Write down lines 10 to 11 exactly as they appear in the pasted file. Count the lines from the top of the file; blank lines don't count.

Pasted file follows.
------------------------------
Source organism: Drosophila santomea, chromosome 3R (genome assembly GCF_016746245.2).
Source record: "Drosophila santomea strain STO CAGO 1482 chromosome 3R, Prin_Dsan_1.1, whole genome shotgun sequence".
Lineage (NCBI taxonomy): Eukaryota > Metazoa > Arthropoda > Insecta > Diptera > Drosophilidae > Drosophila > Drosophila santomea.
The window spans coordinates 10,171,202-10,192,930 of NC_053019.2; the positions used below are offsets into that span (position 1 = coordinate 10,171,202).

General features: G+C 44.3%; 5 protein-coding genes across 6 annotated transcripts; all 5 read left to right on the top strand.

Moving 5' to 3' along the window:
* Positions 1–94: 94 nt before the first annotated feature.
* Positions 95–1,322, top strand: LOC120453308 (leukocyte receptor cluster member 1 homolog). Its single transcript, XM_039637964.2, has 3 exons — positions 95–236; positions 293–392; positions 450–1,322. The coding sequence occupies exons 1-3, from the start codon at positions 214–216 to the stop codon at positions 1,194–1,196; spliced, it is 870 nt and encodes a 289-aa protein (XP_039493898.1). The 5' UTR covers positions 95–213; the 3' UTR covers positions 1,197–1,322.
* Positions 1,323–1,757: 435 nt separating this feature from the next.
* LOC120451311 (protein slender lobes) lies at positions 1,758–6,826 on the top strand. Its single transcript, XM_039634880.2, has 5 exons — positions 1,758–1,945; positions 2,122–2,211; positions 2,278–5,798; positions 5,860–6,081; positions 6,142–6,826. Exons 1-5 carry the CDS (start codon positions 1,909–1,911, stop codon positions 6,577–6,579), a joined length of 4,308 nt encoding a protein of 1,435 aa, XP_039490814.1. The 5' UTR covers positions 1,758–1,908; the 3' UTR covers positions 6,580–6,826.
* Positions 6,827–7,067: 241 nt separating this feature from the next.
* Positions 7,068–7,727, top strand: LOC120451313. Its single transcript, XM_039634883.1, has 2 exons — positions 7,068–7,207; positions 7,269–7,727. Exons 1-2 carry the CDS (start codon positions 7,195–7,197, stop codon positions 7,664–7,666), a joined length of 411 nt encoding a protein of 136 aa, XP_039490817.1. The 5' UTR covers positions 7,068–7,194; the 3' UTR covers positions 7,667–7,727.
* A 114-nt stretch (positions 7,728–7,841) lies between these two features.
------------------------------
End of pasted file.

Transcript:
* LOC120451311 (protein slender lobes) lies at positions 1,758–6,826 on the top strand. Its single transcript, XM_039634880.2, has 5 exons — positions 1,758–1,945; positions 2,122–2,211; positions 2,278–5,798; positions 5,860–6,081; positions 6,142–6,826. Exons 1-5 carry the CDS (start codon positions 1,909–1,911, stop codon positions 6,577–6,579), a joined length of 4,308 nt encoding a protein of 1,435 aa, XP_039490814.1. The 5' UTR covers positions 1,758–1,908; the 3' UTR covers positions 6,580–6,826.
* Positions 6,827–7,067: 241 nt separating this feature from the next.